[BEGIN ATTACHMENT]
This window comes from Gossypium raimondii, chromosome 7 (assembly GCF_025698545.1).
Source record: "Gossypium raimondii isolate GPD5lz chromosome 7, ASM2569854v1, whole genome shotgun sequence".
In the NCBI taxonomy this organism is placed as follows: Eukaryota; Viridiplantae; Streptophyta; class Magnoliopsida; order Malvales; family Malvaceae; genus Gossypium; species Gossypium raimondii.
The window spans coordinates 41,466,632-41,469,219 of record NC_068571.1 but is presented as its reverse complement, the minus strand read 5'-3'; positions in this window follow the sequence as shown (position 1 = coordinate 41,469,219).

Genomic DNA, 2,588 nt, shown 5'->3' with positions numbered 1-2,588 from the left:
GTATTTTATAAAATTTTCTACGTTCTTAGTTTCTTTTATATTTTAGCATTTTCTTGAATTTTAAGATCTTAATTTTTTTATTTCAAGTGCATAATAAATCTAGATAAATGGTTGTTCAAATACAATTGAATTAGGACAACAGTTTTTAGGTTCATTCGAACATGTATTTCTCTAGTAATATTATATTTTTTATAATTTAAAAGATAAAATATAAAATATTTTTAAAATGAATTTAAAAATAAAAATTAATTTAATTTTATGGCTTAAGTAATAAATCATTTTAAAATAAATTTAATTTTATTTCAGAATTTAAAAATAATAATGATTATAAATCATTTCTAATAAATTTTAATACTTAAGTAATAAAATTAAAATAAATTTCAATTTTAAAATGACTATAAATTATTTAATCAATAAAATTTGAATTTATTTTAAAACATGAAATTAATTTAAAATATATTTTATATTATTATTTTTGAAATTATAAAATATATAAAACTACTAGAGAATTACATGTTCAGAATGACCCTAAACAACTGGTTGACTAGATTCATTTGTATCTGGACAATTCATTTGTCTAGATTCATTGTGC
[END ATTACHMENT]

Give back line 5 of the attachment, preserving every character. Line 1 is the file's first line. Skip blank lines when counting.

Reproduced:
Genomic DNA, 2,588 nt, shown 5'->3' with positions numbered 1-2,588 from the left: